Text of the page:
They were right to be skeptical–but I’d almost take a well-lit, wide-ranging, and punctual public transportation system over a really sweet spacecraft. Throw in an in-ride magazine and I’m completely sold. (The first time I cried back from Vienna, I was sitting in a train station in New Jersey. Nothing coincidental about that.)
Vienna’s own Space Mountain can and will take you all over the city, including to my former neighborhood (Favoriten represent?), which has one saving grace even a respectable Viennese can appreciate–Tichy, an ice cream parlor packed at all hours of the day and as far into the night as it is legally allowed. It takes twenty minutes to push your way to the counter and five, if you’re lucky, before your order has disappeared in a bout of orgiastic eating. It would be cruel of me to go into further details when all you have is Sharples.
The Viennese love ice cream. I thought I loved ice cream, before going to Vienna, but there are also many things I love which are not ice cream. This is not true with the Viennese. There is one thing and one thing only that can make their collective melancholy heart a little less melancholy, and that is ice cream.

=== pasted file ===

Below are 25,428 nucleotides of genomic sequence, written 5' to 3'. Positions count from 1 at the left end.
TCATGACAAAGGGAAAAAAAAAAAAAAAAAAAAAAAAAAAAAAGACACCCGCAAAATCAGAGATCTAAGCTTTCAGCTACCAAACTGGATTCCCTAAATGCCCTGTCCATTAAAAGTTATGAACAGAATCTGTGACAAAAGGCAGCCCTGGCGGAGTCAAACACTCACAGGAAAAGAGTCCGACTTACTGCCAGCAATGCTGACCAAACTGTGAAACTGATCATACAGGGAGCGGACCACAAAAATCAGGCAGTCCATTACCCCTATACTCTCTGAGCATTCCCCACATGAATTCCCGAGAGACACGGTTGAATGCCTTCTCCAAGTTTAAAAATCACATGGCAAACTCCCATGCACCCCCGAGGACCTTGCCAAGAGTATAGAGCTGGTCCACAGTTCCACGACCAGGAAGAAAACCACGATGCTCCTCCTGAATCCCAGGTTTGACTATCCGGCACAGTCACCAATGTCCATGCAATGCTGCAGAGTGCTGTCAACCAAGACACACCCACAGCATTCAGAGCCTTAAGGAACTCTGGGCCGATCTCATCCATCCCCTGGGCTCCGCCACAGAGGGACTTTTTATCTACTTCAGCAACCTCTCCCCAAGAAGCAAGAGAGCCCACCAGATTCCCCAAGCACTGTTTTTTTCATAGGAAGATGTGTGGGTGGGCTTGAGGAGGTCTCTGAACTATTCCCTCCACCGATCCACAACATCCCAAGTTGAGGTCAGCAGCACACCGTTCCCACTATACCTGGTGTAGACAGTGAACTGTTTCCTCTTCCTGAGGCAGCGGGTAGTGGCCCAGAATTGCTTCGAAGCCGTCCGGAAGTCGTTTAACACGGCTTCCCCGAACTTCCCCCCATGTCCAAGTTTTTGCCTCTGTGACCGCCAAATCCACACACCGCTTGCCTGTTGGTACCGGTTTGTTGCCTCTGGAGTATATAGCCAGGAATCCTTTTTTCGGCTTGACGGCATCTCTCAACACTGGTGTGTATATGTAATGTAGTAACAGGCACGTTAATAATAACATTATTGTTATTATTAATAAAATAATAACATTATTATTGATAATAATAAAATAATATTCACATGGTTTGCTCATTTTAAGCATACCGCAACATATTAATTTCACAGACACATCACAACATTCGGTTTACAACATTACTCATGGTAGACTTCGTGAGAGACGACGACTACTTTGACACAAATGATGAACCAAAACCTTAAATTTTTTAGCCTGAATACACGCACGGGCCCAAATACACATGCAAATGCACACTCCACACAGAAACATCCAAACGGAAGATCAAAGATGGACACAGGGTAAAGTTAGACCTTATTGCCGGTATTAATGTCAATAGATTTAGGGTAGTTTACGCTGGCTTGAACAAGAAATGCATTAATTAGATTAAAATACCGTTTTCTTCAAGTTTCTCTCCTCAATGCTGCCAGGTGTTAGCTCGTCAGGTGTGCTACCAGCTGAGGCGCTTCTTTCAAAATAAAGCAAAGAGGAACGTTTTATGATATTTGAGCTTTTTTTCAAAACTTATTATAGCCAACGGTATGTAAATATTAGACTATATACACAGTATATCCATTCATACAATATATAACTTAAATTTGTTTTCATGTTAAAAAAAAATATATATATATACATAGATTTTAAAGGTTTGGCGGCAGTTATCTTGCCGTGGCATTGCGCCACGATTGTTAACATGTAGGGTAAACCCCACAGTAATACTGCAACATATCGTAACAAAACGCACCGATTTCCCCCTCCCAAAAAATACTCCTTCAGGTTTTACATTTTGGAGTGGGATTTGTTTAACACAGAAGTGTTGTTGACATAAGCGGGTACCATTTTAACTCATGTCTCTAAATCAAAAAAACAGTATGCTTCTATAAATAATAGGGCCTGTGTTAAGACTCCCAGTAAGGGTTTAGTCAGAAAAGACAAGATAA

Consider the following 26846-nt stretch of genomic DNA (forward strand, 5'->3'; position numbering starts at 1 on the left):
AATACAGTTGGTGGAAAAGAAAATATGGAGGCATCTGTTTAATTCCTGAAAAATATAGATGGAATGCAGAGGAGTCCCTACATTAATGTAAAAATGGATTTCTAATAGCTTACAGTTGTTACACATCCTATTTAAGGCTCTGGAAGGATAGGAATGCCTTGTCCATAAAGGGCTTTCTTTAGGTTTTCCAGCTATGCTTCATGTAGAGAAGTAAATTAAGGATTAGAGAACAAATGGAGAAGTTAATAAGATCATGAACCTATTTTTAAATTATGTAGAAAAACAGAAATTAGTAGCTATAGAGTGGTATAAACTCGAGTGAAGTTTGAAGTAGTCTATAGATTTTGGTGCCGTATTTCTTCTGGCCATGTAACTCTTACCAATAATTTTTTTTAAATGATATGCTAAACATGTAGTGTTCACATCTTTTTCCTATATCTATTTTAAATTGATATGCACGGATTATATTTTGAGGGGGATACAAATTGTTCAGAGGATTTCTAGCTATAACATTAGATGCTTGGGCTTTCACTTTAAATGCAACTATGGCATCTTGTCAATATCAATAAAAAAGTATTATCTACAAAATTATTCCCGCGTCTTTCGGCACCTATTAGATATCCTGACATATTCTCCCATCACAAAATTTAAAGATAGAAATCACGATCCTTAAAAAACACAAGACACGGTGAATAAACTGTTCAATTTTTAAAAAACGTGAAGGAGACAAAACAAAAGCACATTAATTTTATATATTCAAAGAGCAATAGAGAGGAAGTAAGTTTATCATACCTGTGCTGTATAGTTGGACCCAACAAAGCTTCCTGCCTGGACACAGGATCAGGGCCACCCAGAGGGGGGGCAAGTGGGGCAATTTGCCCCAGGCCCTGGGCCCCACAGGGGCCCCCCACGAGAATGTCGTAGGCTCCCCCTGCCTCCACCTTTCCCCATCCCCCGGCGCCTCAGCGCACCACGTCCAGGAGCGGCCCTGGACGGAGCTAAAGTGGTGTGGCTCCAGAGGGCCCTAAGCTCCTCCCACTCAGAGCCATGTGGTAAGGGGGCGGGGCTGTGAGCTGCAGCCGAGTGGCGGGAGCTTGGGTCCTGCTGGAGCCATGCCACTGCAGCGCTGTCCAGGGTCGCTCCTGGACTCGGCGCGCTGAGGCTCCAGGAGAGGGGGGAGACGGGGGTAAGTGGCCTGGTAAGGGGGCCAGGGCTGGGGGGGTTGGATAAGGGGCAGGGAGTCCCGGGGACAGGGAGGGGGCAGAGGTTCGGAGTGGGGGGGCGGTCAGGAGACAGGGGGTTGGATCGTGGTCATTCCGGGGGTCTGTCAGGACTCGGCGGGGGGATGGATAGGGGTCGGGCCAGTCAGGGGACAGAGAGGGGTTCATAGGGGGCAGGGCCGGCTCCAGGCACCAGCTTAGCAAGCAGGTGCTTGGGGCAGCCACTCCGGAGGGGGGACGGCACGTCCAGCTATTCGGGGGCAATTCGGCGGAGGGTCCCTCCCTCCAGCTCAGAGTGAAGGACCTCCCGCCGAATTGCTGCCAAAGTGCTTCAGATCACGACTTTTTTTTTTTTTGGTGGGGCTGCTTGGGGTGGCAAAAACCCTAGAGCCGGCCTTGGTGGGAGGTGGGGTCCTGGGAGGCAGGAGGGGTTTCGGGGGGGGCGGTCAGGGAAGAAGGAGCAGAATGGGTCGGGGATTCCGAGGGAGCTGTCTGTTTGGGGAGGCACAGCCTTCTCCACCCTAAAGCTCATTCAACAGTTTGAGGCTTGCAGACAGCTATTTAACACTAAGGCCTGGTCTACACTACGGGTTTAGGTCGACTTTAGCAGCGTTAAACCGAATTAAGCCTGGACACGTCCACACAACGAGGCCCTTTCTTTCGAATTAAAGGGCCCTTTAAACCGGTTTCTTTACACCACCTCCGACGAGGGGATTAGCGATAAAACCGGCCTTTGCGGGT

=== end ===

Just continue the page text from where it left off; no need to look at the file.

My proof is that although I never did find a 24-hour supermarket in Vienna (in contrast to Berlin: the Russian supermarket under the S-Bahn in Charlottenburg will sell you Arbeitersbier and eggs even at 3 AM) and it took me over a month to even find one that was open on Sundays, Zanoni & Zanoni is right in the center of the city and never ever closes.
So that’s a little bit like Disneyland, right? I realize now that I’ve never written in detail about the eating culture in Vienna, which is something of a pity. Instead I’ll tell you about the Weisswurst Ã„quator, a culinary-political border which divides Germany roughly along the Danube (auf Deutsch, Donau).
Below the Ã„quator, people like to eat Weisswurst, sausages made of fresh veal and bacon which are not smoked and can’t be boiled, so they have to be made fresh every day and are almost invariably eaten as a mid-morning snack. You’re supposed to cut off the ends and then suck the meat out from the skin, and slather up with some sweet Bavarian Senf, or mustard.